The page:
When life gives you lemons, make cheesecake?
That’s what two Maryland sisters furloughed by the government shutdown in December decided to do, and they haven’t looked back.
Nikki Howard and Jaqi Wright created their “Furlough Cheesecake” business to help pay their bills during the partial shutdown that extended into late January. With the help of social media and word-of-mouth reviews, their cheesecake business quickly took off and they began to receive hundreds of orders.
The demand for their product only grew after a delightful appearance on “The Ellen DeGeneres Show” in January. But the Furlough Cheesecake Sisters aren’t done — the pair’s tasty treats will soon hit Walmart’s shelves this summer.
Two other black women played a crucial role in helping Howard and Wright land the sweet Walmart deal. The sisters say they were contacted by Mahisha Dellinger, founder of the organic hair-care line CURLS, who then connected them with Kinna Thomas, a senior buying manager for cakes and pies at Walmart.
“We got a phone call from Mahisha Dellinger, who wanted to mentor us in the beginning stages of our business and be there for us anytime we needed some advice or guidance,” Howard, 48, told HuffPost. That conversation, she said, led to “a surprise call with” from Thomas, “who was responsible for getting Patti Pies into Walmart.”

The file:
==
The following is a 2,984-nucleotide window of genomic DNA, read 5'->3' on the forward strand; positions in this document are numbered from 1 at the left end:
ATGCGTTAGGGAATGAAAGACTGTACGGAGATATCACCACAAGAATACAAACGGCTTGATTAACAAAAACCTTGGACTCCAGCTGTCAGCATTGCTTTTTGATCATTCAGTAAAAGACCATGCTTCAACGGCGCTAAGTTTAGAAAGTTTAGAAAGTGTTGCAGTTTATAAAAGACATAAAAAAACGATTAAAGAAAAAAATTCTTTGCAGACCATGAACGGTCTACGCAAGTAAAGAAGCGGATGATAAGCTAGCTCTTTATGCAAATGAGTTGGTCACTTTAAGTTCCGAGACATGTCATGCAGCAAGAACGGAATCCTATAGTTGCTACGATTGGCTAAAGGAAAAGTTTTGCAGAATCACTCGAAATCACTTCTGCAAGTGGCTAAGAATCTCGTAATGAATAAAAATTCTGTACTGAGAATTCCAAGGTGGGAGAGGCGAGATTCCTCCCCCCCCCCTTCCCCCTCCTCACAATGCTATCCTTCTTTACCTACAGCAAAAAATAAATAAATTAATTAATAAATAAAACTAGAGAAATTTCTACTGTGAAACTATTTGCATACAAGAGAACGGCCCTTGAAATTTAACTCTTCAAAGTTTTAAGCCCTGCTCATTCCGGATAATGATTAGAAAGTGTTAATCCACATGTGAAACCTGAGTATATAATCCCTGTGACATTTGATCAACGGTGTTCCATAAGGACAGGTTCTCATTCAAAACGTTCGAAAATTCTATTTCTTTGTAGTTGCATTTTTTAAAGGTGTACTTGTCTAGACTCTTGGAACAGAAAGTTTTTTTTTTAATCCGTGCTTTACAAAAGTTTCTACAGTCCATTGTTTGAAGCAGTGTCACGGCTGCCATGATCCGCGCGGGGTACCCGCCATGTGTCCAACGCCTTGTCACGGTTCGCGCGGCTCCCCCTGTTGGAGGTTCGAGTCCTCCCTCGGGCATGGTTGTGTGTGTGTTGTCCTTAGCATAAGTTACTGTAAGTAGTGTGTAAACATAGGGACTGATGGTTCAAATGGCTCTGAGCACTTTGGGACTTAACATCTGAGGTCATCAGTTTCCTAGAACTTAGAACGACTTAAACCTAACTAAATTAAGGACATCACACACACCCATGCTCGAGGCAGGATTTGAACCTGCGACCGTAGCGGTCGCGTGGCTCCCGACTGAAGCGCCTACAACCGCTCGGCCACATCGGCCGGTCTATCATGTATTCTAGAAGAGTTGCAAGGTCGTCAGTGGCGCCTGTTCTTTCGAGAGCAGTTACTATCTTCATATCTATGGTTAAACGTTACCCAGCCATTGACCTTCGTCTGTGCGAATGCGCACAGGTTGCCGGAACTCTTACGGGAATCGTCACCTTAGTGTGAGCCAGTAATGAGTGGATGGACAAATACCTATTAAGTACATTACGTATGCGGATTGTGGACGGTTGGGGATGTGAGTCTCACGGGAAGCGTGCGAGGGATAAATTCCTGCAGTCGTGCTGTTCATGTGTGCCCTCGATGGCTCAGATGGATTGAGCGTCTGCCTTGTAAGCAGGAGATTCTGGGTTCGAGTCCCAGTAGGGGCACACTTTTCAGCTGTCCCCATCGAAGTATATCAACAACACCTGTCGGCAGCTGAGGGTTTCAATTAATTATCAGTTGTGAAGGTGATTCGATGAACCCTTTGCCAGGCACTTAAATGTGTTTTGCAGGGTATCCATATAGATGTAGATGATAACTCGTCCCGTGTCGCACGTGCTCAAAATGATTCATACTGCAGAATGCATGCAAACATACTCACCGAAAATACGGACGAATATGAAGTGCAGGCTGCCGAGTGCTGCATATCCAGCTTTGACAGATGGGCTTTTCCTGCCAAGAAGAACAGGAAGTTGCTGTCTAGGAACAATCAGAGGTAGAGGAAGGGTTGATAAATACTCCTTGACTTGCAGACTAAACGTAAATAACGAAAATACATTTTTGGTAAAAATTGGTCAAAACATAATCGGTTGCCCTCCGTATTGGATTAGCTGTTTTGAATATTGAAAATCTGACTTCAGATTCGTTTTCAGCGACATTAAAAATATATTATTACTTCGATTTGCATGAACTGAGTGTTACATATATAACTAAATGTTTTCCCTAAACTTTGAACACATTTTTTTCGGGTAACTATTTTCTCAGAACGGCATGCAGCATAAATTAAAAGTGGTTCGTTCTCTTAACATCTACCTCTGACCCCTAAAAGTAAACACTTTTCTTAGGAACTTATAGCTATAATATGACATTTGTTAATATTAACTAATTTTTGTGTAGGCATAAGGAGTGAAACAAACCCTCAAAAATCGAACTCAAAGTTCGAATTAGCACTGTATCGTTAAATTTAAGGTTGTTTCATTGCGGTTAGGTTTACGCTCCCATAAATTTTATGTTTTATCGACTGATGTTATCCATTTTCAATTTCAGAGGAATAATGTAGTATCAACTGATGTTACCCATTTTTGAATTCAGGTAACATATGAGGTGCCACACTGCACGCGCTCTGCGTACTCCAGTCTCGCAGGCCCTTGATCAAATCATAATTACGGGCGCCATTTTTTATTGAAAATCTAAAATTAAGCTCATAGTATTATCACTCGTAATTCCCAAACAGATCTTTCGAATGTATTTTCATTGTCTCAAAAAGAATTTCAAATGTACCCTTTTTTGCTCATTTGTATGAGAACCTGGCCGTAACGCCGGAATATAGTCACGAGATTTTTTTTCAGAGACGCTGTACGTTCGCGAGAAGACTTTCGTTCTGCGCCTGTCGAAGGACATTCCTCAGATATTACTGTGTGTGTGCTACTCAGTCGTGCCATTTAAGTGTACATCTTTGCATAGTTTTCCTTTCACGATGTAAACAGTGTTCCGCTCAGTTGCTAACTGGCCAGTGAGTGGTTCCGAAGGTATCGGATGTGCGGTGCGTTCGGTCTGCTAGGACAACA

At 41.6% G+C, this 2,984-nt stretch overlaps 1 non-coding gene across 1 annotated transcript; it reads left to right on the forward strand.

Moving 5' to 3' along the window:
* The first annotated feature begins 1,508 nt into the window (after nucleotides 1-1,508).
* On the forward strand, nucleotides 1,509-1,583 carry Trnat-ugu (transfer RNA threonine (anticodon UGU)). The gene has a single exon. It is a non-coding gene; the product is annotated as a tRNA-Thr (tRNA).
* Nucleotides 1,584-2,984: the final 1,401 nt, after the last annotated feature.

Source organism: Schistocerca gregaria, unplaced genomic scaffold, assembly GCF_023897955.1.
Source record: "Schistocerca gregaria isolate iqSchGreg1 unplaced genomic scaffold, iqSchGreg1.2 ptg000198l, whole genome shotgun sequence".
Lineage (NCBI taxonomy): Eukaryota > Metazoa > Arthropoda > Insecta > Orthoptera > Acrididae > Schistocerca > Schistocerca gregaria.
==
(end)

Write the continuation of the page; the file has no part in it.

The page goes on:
“For us to have an opportunity to speak with Kinna and then be invited to Walmart for them to taste our cheesecakes, that was amazing.”
Their cheesecakes will be available in various Walmart stores throughout the Washington, Maryland and Virginia area beginning on Aug. 18.
While the Walmart deal is obviously exciting, the sisters, who live in Oxon Hill, are most blown away by the positive response they’ve received from their community and on social media, which the 50-year-old Wright called “humbling.”
“We weren’t trying to make a statement. We were trying to survive,” Wright said. “It’s beautiful that in us, doing what we needed to do, that people saw something that they could be proud of. It’s one of the most rewarding things about this whole thing.”
Wright worked as an analyst for the Department of Justice, Howard had a human resources job at the Food and Drug Administration. They briefly returned to their posts, but with the success of their business, “we furloughed the government in March,” Wright said.
For those looking to similarly strike out on their own, the sisters have some advice.
“Don’t be afraid to take a leap of faith,” Wright said. “Fear could have kept us waiting for the government to make up their mind about our pay, but when we realized that we had something special, we decided to just go for it. At some point, you just have to step out and believe in yourself.”
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